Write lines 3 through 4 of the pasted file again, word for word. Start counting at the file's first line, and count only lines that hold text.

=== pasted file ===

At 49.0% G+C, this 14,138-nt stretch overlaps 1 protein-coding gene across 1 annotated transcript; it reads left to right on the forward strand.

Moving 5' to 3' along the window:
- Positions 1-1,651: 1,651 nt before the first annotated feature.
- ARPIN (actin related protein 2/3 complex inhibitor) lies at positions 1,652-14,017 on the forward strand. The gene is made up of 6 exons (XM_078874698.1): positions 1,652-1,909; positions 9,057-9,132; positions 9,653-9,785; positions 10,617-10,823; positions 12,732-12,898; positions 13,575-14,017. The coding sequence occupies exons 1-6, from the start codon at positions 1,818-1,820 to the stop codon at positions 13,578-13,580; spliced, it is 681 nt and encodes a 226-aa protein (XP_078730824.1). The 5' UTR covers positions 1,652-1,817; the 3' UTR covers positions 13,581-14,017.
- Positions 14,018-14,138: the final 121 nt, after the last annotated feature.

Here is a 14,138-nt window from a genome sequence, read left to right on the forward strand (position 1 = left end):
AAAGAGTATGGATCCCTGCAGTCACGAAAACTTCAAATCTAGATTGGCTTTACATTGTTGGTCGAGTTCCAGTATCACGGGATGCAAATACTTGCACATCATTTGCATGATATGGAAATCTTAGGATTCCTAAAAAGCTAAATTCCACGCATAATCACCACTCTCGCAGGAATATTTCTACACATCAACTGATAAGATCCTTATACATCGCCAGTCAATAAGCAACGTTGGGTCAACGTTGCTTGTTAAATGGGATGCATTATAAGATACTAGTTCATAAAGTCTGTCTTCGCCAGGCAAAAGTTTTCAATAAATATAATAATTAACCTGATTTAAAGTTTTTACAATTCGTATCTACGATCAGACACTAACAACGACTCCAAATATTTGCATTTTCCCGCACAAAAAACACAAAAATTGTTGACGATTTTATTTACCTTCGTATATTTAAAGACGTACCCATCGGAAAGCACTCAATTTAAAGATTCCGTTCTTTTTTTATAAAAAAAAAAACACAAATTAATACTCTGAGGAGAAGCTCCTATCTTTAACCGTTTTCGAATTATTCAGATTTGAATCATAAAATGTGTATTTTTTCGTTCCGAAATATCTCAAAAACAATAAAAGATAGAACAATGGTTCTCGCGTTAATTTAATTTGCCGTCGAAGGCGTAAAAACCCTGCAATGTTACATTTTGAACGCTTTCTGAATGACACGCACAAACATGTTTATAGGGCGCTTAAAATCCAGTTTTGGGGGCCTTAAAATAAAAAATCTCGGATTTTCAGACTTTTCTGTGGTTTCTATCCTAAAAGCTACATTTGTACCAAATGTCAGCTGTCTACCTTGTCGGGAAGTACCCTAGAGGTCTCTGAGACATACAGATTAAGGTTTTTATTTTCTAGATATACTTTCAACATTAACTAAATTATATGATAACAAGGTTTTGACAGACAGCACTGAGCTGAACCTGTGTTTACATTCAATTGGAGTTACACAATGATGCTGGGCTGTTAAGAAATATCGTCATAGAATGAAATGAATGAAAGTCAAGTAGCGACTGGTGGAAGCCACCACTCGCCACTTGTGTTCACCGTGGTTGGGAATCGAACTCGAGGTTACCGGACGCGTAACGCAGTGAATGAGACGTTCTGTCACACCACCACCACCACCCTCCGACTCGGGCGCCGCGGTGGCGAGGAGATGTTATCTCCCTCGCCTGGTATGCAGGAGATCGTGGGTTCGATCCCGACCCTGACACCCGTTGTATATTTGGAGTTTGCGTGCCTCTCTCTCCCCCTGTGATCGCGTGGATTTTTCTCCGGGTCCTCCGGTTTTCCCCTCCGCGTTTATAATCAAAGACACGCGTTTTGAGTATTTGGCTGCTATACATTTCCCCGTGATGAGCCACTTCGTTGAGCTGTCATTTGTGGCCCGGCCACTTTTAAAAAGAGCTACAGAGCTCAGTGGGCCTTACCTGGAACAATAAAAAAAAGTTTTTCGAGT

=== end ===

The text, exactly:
- Positions 1-1,651: 1,651 nt before the first annotated feature.
- ARPIN (actin related protein 2/3 complex inhibitor) lies at positions 1,652-14,017 on the forward strand. The gene is made up of 6 exons (XM_078874698.1): positions 1,652-1,909; positions 9,057-9,132; positions 9,653-9,785; positions 10,617-10,823; positions 12,732-12,898; positions 13,575-14,017. The coding sequence occupies exons 1-6, from the start codon at positions 1,818-1,820 to the stop codon at positions 13,578-13,580; spliced, it is 681 nt and encodes a 226-aa protein (XP_078730824.1). The 5' UTR covers positions 1,652-1,817; the 3' UTR covers positions 13,581-14,017.